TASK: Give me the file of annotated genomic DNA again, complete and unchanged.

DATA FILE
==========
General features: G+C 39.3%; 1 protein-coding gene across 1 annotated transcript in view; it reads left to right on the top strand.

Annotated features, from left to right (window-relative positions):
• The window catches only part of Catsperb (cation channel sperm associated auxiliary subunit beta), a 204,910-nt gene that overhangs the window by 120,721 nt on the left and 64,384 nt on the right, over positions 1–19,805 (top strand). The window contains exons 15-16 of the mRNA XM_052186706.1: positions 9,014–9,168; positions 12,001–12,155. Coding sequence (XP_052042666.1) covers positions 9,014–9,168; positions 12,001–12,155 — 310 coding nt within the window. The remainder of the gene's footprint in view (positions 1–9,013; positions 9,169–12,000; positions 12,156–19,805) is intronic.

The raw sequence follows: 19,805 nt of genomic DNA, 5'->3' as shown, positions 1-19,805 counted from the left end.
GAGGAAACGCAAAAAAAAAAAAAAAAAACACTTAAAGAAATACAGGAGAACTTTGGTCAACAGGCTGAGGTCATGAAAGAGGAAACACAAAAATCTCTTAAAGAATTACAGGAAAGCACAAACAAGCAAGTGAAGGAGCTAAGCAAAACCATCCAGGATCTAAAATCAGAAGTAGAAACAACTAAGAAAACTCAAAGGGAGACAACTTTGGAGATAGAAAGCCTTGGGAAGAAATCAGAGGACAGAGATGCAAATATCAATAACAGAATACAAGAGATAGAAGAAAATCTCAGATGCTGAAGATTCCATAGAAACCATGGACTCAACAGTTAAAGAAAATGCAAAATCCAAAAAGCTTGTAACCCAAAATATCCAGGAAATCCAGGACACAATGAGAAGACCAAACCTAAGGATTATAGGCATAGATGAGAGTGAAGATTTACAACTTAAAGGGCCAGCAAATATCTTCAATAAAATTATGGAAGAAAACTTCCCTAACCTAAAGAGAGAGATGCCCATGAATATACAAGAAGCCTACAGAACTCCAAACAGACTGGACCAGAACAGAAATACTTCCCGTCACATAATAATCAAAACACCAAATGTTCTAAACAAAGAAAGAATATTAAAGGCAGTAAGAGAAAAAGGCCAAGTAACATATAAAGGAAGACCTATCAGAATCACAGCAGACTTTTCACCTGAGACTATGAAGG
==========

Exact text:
General features: G+C 39.3%; 1 protein-coding gene across 1 annotated transcript in view; it reads left to right on the top strand.

Annotated features, from left to right (window-relative positions):
• The window catches only part of Catsperb (cation channel sperm associated auxiliary subunit beta), a 204,910-nt gene that overhangs the window by 120,721 nt on the left and 64,384 nt on the right, over positions 1–19,805 (top strand). The window contains exons 15-16 of the mRNA XM_052186706.1: positions 9,014–9,168; positions 12,001–12,155. Coding sequence (XP_052042666.1) covers positions 9,014–9,168; positions 12,001–12,155 — 310 coding nt within the window. The remainder of the gene's footprint in view (positions 1–9,013; positions 9,169–12,000; positions 12,156–19,805) is intronic.

The raw sequence follows: 19,805 nt of genomic DNA, 5'->3' as shown, positions 1-19,805 counted from the left end.
GAGGAAACGCAAAAAAAAAAAAAAAAAACACTTAAAGAAATACAGGAGAACTTTGGTCAACAGGCTGAGGTCATGAAAGAGGAAACACAAAAATCTCTTAAAGAATTACAGGAAAGCACAAACAAGCAAGTGAAGGAGCTAAGCAAAACCATCCAGGATCTAAAATCAGAAGTAGAAACAACTAAGAAAACTCAAAGGGAGACAACTTTGGAGATAGAAAGCCTTGGGAAGAAATCAGAGGACAGAGATGCAAATATCAATAACAGAATACAAGAGATAGAAGAAAATCTCAGATGCTGAAGATTCCATAGAAACCATGGACTCAACAGTTAAAGAAAATGCAAAATCCAAAAAGCTTGTAACCCAAAATATCCAGGAAATCCAGGACACAATGAGAAGACCAAACCTAAGGATTATAGGCATAGATGAGAGTGAAGATTTACAACTTAAAGGGCCAGCAAATATCTTCAATAAAATTATGGAAGAAAACTTCCCTAACCTAAAGAGAGAGATGCCCATGAATATACAAGAAGCCTACAGAACTCCAAACAGACTGGACCAGAACAGAAATACTTCCCGTCACATAATAATCAAAACACCAAATGTTCTAAACAAAGAAAGAATATTAAAGGCAGTAAGAGAAAAAGGCCAAGTAACATATAAAGGAAGACCTATCAGAATCACAGCAGACTTTTCACCTGAGACTATGAAGG